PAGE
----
Thursday, August 25, 2011

Powder River Basin

On my recent journey through Nebraska and eastern Wyoming, I was amazed at the number of coal trains that were streaming eastward; each more than a mile long, the trains were spaced by no more than a few miles. Originating at surface mines in the vicinity of Gillette, Wyoming, this caravan delivers a million tons of coal per day to power plants across the central and eastern U.S.

The Powder River Basin is defined by both its geography and its geology. Covering most of northeast Wyoming and part of southeast Montana, the basin stretches between the Bighorn Mountains of north-central Wyoming and the Black Hills of western South Dakota. Its southern border is the topographic divide between the North Platte watershed, to the south, and the watersheds of the Powder and Cheyenne Rivers to the north; more northern parts of the basin are also drained by the Tongue and Little Missouri Rivers. Geologically, the Powder River Basin is a broad bowl of Precambrian basement rock that gradually filled with sediments from the Paleozoic, Mesozoic and Cenozoic Eras; Cretaceous sandstones and shales, deposited by an inland seaway, form the thickest layer of sediments and lie just beneath Paleocene coal, the remnant of vast swamps and peat bogs that covered this region 60 million years ago. Compressed by younger Tertiary sediments, the plant debris turned to coal, since brought near the surface by the Miocene Uplift and subsequent erosion.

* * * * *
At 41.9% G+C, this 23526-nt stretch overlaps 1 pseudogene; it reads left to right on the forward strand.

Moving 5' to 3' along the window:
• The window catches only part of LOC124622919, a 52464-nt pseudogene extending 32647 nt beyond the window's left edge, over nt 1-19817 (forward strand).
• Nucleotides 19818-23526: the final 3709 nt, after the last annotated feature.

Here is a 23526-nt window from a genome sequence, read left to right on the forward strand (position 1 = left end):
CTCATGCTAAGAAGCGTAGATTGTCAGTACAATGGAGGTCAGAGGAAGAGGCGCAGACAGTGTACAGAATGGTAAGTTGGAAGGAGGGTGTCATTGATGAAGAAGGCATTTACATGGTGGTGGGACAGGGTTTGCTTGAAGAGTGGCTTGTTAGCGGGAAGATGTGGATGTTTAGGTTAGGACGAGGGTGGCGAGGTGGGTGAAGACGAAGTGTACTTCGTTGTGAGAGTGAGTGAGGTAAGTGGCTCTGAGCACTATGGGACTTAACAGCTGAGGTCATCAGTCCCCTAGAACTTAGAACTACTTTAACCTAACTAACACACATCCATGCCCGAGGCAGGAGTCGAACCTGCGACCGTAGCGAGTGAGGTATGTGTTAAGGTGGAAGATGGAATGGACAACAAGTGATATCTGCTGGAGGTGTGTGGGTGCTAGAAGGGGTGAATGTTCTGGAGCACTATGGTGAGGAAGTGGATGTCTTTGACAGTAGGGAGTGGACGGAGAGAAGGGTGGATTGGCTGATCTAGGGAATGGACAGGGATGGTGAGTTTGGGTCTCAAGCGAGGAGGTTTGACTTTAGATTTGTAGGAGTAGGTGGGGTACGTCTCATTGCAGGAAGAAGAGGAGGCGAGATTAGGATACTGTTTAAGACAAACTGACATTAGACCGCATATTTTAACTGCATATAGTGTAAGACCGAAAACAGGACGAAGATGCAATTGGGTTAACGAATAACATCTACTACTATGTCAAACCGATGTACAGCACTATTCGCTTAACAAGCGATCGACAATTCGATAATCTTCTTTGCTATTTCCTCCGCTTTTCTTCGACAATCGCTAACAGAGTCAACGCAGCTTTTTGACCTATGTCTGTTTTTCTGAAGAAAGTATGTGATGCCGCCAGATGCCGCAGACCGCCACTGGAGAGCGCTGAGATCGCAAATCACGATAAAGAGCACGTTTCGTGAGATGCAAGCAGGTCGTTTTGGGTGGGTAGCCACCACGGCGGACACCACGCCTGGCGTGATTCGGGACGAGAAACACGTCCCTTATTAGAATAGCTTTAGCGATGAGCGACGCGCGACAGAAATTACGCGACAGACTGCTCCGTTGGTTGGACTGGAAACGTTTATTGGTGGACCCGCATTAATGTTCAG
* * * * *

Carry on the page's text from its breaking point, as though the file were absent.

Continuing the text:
Powder River Basin coal, desired for its low sulfur and ash content, provides 40% of the coal used in the United States. Unfortunately (for coal advocates), much of this coal, buried under thick layers of Tertiary rock, is not economically accessible; nevertheless, seams near the surface should last for another 20 years or so and mining leases are still being granted by the U.S. government. While most Americans remain dependent on coal for their electric power, environmentalists continue to push for cleaner, renewable sources of energy; the Powder River Basin is, after all, the leading source of carbon-bearing fuel in our country.